Are You In Or Out?

Spend a few weeks with a group of teen girls living in today’s world and you’ll need to get a plaster for your chin to stop it bleeding from where it has been dragging on the floor.

Daily demands for nude pictures, full-time inhabitation of a parallel cyber world (that has endless formats and platforms) and ongoing ping-pong matches of multiple messages on multiple social media sites (streaks) are just a handful of the mind-scrambling balls that these girls are juggling.

And to them this is all as natural as running water.

“It’s fine,” a friend’s teen daughter tells me with a bat of her hand after confiding about a wave of nude-requests from boys across a spectrum of schools in her region.

She smiles a fob-off smile.

The smile doesn’t reach her eyes.

She’s thirteen.

I’ve said it before on this blog – I’ll say it again!

Tech is moving fast.

We have no idea what the psychological impact of screens are having on our kids. By the time someone sensible has devised a psychometric test to work it out, tech will have leapt to a whole new level again. The reality is that everything is moving quicker than we can keep up with it and it isn’t just the kids who are sprinting to keep up.

All of our lives and sense of self/reality are impacted by interacting in the online world.

The way we socialise, the way we work, the way we shop and interpret the world has been transformed.

For many of us the invention of the internet has even spun out the way we inhabit our bodies. We have become preoccupied with how other’s perceive us – our lives, our looks, our friendships and social lives. In essence, we are self-objectifying on a whole new level.

Let’s face it …… us ladies are used to being objectified.

We been dealing with it for centuries (since the transition of feudalism to early capitalism when the divide of the sexes was imperative to the success of bringing in the working wage. At that point women’s bodies were the source of the labour force for those in power so their value in society was reduced to unwaged “women’s-work” and sexual objects to be impregnanted).

Prolonged objectification naturally leads on to self-objectification and recently this has been exacerbated by the invention of the internet. It is made worse by the spike in smart phones, filters, cameras and the ability to capture our reflections, modify them and share those images in exchange for likes.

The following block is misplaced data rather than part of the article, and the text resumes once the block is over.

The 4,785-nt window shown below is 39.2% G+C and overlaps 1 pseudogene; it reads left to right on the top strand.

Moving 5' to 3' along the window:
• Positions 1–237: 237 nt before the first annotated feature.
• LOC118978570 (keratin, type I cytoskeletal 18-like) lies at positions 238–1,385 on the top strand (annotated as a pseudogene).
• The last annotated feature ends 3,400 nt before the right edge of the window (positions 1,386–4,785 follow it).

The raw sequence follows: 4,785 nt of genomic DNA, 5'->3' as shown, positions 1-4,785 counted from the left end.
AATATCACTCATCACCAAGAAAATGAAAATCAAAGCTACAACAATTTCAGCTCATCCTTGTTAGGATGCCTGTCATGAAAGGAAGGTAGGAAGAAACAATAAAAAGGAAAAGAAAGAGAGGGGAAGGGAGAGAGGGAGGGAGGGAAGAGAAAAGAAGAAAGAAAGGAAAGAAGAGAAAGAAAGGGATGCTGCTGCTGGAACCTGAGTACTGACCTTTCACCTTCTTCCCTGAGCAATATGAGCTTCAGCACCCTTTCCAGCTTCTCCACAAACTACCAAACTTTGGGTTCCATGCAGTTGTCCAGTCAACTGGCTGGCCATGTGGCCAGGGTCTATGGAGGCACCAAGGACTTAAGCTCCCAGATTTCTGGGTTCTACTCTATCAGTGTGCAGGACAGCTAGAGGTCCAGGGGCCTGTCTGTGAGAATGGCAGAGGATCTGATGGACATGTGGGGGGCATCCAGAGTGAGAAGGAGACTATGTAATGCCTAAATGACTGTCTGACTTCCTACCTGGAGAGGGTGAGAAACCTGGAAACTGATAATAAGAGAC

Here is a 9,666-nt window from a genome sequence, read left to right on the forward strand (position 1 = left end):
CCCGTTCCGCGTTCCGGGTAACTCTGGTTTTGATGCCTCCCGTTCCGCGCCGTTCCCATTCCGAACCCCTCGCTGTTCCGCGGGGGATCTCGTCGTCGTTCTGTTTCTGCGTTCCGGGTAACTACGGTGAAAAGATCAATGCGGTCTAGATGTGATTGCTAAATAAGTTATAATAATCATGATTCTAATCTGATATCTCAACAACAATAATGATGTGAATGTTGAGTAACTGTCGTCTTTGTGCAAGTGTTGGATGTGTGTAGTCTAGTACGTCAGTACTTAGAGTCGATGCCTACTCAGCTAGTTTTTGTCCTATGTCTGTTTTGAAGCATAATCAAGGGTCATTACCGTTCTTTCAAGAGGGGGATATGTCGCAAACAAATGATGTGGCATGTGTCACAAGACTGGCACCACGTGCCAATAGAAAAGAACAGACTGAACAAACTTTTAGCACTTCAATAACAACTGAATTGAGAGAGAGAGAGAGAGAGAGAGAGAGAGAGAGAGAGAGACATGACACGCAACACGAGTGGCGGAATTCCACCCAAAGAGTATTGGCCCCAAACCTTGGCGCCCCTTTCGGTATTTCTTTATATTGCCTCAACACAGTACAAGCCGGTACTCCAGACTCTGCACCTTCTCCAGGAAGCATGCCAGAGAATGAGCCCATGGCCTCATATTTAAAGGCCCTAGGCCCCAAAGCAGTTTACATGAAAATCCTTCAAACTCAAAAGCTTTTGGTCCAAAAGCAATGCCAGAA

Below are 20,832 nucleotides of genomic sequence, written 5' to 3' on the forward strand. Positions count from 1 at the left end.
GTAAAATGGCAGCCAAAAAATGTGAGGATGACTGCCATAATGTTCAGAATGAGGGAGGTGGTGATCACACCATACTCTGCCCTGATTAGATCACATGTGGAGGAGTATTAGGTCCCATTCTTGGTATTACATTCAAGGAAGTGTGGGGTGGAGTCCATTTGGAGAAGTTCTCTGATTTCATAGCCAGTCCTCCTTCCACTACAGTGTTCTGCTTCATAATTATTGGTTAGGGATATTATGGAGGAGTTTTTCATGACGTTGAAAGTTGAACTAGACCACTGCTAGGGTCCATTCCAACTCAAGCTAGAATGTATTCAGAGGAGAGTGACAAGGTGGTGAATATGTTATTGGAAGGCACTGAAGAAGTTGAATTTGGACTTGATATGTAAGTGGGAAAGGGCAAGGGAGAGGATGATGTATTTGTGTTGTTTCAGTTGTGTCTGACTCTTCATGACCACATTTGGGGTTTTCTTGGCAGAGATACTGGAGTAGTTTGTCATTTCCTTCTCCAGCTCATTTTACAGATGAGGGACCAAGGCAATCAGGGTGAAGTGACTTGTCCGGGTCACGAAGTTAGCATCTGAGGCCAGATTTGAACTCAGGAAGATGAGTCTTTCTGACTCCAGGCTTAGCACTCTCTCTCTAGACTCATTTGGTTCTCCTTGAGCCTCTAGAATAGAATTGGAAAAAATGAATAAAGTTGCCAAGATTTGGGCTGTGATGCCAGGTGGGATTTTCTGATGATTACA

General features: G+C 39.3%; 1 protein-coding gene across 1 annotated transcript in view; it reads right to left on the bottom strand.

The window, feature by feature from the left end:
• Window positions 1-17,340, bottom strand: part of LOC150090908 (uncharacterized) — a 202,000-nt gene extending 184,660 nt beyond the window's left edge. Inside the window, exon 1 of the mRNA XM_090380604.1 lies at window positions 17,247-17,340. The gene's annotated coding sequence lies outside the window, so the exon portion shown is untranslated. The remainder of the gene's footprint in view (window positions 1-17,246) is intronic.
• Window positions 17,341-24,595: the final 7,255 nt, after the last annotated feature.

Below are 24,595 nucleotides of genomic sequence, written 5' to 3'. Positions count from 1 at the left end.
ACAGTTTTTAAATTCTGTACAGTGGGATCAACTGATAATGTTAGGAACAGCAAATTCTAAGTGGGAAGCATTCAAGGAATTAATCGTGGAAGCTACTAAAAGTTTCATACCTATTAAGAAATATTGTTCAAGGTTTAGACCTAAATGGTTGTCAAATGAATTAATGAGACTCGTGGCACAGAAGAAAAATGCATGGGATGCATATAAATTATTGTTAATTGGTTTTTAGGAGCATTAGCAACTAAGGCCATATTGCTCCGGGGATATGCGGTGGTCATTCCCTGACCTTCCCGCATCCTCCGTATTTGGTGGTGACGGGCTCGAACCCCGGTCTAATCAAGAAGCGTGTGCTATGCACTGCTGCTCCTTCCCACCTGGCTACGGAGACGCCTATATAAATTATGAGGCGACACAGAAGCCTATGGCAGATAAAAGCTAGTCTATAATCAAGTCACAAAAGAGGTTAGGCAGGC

Body-Objectification has also spilled into Life-Objectification, with our day-to-day existence documented on the screen and (particularly in the younger generation), censored/displayed to fulfil the desired response from our onlookers.

Not only does this eat up loads of time and energy but it also subtly changes the way in which we inhabit our world.

It changes our point of reference for Self.

Rather than being the “subjects” looking out into our lives with agency and power, we’re living in a second-hand reality … a projection of our consciousness into the eyes of the onlooker and what we *imagine* they are seeing of us.

In terms of Gorgeousness and a person’s agency in the world, this level of self-objectification is disempowering. We lose our self-determined worth, our authenticity and become fixated on how we look (bodies/lives/personality) to others. Life becomes a performance.

Most tragically, we lose our sense of embodiment – the beautiful experience of living within our own skin.

Our thought processes are lightening quick and subtle.

They can be hard to capture and even harder to pin down and observe but once we start realising just how preoccupied our culture and minds have become by looking good to the outer to the outer eye, it becomes clear how “out of our bodies” we are. And this brings us to the question of – how can we change this and support our daughters and sons through this rapidly changing experience of self.

I am a great believer in the idea that as parents (and the grown-ups of the world) we need to walk our talk. Before we can help pave the way for our children to return to their own subjective experience, we first have to master our own lack of embodiment.

To do this we could:

a) Work out whether or not we’re living “disembodied” lives. Symptoms of this may include: burn out, exhaustion, depression, anxiety, a sense of feeling overwhelmed and excessive weight gain. On a deeper level, you may also feel a sense of spiritual divorce, lack of purpose and inspiration or lack of feeling joyful and truly alive.

b) Reclaim our embodied experience. Develop a tool-kit of small practices that help us become mindful of what an embodied experience feels like. 

c) Commit to remaining embodied. Once a person has experienced the melting home-coming of reclaiming their embodied experience, it is too good to describe in words. The key now is to continue anchoring yourself to yourself and maintaining a grounded position in a crazy roller-coaster world. 

Because this subject is pretty massive and because – as the pioneers in this brave new world- you and I are kind of fumbling our way along here, I thought I’d write a series of micro-posts to help us work out a way of role-modelling “Gorgeous Embodiment” for our kids.

So …

next week I am going to be publishing a series of small, bite sized posts that will support us in exploring the reclaiming our embodied experience.

I’ll share with you some of the tools I’m using and trying out.

If you have something you’re doing which helps you – please do share it. You never know who might read it and resonate.

Lets Master the Machine with Love – you Awesome Human Beings.

See you soon. XXX

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